no support for imap/caldav/carddav/etc...

We have dozens of them where I work... most of them are using IMAP to access Google Apps Enterprise accounts. At least half of them have other email accounts set up as well.

Perhaps you found them so restrictive because of the policies IT had in place. Because at least half the stuff you are complaining about they do in fact do.

As for the iphone vs bb... i have an iphone, and for me its the right device. But the bb keyboard is FAR better for composing anything of any length than the touch only iphone.

I don't give a crap about 'apps' or 'games', but i do like the iphones contact manager and web browser better.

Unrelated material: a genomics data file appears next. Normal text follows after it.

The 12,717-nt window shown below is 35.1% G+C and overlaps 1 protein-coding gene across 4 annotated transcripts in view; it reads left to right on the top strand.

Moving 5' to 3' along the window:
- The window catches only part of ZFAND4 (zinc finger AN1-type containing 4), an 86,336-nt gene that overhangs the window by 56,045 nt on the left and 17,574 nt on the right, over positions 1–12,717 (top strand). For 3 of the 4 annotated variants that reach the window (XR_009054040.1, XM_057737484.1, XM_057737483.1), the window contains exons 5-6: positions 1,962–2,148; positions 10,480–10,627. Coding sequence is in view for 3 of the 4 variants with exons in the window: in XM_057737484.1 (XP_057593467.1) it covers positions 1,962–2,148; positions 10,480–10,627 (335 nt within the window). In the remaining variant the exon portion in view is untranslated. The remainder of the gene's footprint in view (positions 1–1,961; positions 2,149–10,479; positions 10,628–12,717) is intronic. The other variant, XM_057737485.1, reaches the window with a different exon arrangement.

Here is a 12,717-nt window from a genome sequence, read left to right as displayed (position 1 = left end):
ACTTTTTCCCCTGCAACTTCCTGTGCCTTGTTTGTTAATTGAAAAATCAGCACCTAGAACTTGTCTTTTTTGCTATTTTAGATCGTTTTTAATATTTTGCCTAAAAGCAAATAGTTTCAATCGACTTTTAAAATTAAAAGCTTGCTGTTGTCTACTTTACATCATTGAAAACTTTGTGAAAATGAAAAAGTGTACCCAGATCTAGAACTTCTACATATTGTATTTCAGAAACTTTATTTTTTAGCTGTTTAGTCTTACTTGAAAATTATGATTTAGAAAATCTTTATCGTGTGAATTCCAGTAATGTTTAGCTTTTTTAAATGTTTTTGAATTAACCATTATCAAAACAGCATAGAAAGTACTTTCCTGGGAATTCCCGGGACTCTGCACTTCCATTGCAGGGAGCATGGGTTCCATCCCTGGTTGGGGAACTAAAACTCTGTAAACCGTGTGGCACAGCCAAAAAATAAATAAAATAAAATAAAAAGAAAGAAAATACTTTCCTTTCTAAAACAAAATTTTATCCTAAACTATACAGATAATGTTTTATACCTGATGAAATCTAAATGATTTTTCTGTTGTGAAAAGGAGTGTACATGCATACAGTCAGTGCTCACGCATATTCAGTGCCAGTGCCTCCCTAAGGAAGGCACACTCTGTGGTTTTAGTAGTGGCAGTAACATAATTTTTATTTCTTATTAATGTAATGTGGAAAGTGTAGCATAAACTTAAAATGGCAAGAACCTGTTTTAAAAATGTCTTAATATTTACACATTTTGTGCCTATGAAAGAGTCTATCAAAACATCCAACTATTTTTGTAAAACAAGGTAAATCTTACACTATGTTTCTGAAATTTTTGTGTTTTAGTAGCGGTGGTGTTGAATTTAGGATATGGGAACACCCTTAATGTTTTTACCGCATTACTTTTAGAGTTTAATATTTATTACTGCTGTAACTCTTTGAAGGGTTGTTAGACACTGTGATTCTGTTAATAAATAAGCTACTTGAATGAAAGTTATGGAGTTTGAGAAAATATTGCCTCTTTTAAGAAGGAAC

Media support I find irrelevant; I use my phone too much for productivity to waste battery listening to music on it... but I do find the iphone camera pretty dismal compared to most other phones.

Re:No more (4, Informative)

Anonymous Coward | more than 3 years ago | (#36480786)

Disclaimer: I'm a RIM employee.

We're not worried. We pulled in $700mil in profit last quarter. The market somehow believes that we're going out of business as a result. Our market cap is now less than our annual revenue. What kind of sense does that make?

Sure the product needs some work. If you think we're sitting idly on our hands, your wrong. But we're not exactly losing money, and we're a company with no debt and a $3B pile of cash. This stock market mess has made us an _amazing_ acquisition target, but we're nowhere near closing our doors.

Re:No more (2, Insightful)

Anonymous Coward | more than 3 years ago | (#36480808)